client - communicating with kernels

See also

Messaging in Jupyter

The Jupyter messaging specification

class jupyter_client.KernelClient(**kwargs)

Communicates with a single kernel on any host via zmq channels.

There are five channels associated with each kernel:

  • shell: for request/reply calls to the kernel.

  • iopub: for the kernel to publish results to frontends.

  • hb: for monitoring the kernel’s heartbeat.

  • stdin: for frontends to reply to raw_input calls in the kernel.

  • control: for kernel management calls to the kernel.

The messages that can be sent on these channels are exposed as methods of the client (KernelClient.execute, complete, history, etc.). These methods only send the message, they don’t wait for a reply. To get results, use e.g. get_shell_msg() to fetch messages from the shell channel.

load_connection_file(connection_file=None)

Load connection info from JSON dict in self.connection_file.

Parameters

connection_file (unicode, optional) – Path to connection file to load. If unspecified, use self.connection_file

load_connection_info(info)

Load connection info from a dict containing connection info.

Typically this data comes from a connection file and is called by load_connection_file.

Parameters

info (dict) – Dictionary containing connection_info. See the connection_file spec for details.

start_channels(shell=True, iopub=True, stdin=True, hb=True, control=True)

Starts the channels for this kernel.

This will create the channels if they do not exist and then start them (their activity runs in a thread). If port numbers of 0 are being used (random ports) then you must first call start_kernel(). If the channels have been stopped and you call this, RuntimeError will be raised.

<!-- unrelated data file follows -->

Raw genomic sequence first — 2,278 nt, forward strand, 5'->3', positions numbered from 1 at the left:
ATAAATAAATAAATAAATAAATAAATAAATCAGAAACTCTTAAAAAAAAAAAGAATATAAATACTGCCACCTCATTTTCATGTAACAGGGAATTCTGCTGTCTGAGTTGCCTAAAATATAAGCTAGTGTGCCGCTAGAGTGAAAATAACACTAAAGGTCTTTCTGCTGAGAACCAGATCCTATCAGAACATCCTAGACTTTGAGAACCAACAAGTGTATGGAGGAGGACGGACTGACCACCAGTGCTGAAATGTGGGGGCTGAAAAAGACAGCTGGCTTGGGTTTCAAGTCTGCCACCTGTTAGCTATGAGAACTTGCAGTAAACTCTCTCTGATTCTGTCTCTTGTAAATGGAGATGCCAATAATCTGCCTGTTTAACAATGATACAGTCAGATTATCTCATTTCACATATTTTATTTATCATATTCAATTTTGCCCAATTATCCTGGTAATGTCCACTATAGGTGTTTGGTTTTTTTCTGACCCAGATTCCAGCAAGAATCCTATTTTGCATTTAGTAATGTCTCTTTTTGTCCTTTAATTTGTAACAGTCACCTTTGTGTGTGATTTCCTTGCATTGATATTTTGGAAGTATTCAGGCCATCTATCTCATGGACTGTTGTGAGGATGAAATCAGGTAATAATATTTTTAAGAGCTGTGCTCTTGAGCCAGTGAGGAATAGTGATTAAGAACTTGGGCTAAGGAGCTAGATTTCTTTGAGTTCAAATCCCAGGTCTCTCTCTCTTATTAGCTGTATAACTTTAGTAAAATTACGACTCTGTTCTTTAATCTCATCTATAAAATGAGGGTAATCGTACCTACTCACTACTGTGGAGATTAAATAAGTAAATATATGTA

execute(code, silent=False, store_history=True, user_expressions=None, allow_stdin=None, stop_on_error=True)

Execute code in the kernel.

Parameters
  • code (str) – A string of code in the kernel’s language.

  • silent (bool, optional (default False)) – If set, the kernel will execute the code as quietly possible, and will force store_history to be False.

  • store_history (bool, optional (default True)) – If set, the kernel will store command history. This is forced to be False if silent is True.

  • user_expressions (dict, optional) – A dict mapping names to expressions to be evaluated in the user’s dict. The expression values are returned as strings formatted using repr().

  • allow_stdin (bool, optional (default self.allow_stdin)) –

    Flag for whether the kernel can send stdin requests to frontends.

    Some frontends (e.g. the Notebook) do not support stdin requests. If raw_input is called from code executed from such a frontend, a StdinNotImplementedError will be raised.

  • stop_on_error (bool, optional (default True)) – Flag whether to abort the execution queue, if an exception is encountered.

Returns

Return type

The msg_id of the message sent.

complete(code, cursor_pos=None)

Tab complete text in the kernel’s namespace.

Parameters
  • code (str) – The context in which completion is requested. Can be anything between a variable name and an entire cell.

  • cursor_pos (int, optional) – The position of the cursor in the block of code where the completion was requested. Default: len(code)

Returns

Return type

The msg_id of the message sent.

inspect(code, cursor_pos=None, detail_level=0)

Get metadata information about an object in the kernel’s namespace.

It is up to the kernel to determine the appropriate object to inspect.

Parameters
  • code (str) – The context in which info is requested. Can be anything between a variable name and an entire cell.

  • cursor_pos (int, optional) – The position of the cursor in the block of code where the info was requested. Default: len(code)

  • detail_level (int, optional) – The level of detail for the introspection (0-2)

Returns

Return type

The msg_id of the message sent.

history(raw=True, output=False, hist_access_type='range', **kwargs)